A portion control tip for BBQ’s + beach get-aways you’ve never heard before

Despite the last six weeks of traveling to Portland, the Poconos, NYC and now Pittsburgh for some R&R with family, my portions continue to mirror my at-home meals.

With the last hurrah of summer non-routines upon us, I want to share with you what keeps me on track with portions despite being out of a routine. Good news: you don’t need to obsess over whether your protein resembles a deck of cards.

Before I get to that, a Truce with Food™ update: you can opt-in for early-bird registration here for the October program. Only those on this list will receive a special discount offer and be the first to know about this round of Master Class teachers who will offer their expertise, as well as other exciting details before everyone else.

Ok, now onto portion control…..

Have you ever noticed portion control tips are always logical? Tell the waiter not to bring the bread basket! Chew slowly! But here’s the reality: what you are feeling will guide whether you choose to implement this logic.

Summer soirées are designed to shake things up. When it comes to food, this freedom can make you feel nervous, because you aren’t usually around so many tempting choices, especially with so much downtime. Or, strong judgments about what defines bad food also brings on sudden feelings of not caring, which is usually the unconscious feeling of dieting rule rebellion. Both feelings obliterate the logic of portion tips and tricks.

When craving a summer escape, it’s important to ground yourself in what feels familiar and safe off your plate, particularly concerning social interaction and the experiences of your senses.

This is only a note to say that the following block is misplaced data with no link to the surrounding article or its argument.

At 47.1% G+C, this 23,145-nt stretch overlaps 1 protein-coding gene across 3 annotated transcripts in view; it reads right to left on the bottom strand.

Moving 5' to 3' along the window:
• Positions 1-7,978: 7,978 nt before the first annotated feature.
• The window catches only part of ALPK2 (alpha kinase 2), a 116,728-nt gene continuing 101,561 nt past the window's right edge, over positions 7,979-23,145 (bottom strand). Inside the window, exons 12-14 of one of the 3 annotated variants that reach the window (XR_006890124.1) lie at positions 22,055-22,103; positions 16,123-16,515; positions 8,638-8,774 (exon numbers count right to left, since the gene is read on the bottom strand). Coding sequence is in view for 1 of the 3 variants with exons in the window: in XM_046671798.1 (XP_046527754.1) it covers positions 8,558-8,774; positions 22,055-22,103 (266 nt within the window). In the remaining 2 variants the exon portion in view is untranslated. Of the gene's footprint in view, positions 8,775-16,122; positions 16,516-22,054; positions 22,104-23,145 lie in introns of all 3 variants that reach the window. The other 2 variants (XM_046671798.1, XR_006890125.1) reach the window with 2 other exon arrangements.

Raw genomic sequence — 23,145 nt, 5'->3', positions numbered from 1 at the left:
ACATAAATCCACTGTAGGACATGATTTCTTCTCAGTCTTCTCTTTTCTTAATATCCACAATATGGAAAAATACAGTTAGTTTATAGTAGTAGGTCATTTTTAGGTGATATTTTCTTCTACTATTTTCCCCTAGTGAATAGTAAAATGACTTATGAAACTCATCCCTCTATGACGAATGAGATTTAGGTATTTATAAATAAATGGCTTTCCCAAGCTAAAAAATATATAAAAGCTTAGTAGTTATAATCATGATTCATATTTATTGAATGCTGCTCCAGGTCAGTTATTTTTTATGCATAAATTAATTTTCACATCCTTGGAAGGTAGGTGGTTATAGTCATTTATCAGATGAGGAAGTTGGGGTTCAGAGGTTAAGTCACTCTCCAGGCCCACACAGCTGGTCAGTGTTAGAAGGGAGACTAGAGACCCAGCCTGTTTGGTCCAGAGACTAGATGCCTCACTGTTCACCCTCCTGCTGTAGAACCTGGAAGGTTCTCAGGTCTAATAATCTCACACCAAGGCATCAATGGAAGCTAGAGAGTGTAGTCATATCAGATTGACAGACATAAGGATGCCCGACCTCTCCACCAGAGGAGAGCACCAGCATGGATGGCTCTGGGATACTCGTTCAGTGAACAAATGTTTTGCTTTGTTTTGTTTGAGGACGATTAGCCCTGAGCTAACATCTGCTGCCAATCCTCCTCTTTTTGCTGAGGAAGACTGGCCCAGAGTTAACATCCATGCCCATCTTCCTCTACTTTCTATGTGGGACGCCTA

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People often overeat to ground themselves. That overly full stomach or decadent taste is a physical sensation of which many of us are deprived due to the environment of a virtual work and social world which involves much more mental, rather than physical, effort. This includes being rusty on real world socializing and being seen beyond a well-angled Facebook photo. In the same way a mindfulness practice can focus on the comfort of returning to your breath—to the now—overeating becomes a distorted way to return to the body, to the present.

As you head out to the food bonanzas that exist everywhere social gatherings occur, here are some ways to ground yourself that don’t involve overeating:

  • At picnics and BBQ’s, eat with the people whose company you enjoy so much that if you could wave a magic wand, they would live next door to you.
  • When eating out, sit next to the person you can laugh with the most or where great conversation flows.
  • When visiting relatives or friends, spend time rehashing and reliving great memories.
  • When traveling to visit family, don’t plan every event around food. Try planning something outdoors. Being in nature is one of the fastest ways to feel grounded. Everyone will be more relaxed and pleasant.   (Translation: tolerant for those with challenging families.)
  • Observe the many dimensions of your meal and environment. The color. The smell. The beautiful summer breeze on your face. Feed your senses not your mental chatter.

When I ask my clients to think about when they eat when they are with their favorite people, they realize there are usually leftovers on the plate and no desire for dessert. They didn’t feel borderline “tempted” to over indulge either.

If you think back to your own best meals, chances are it wasn’t just the food that influenced your fond memories. It was the ambiance, the company and the recognition that you were alive with multi-sensory comfort.

Yes, make healthy choices. Bring your own gluten-free, sugar-free dessert. But also ground yourself by connecting with your senses, environment and the comfortable fit of down-to-earth people.

Be well,

Ali

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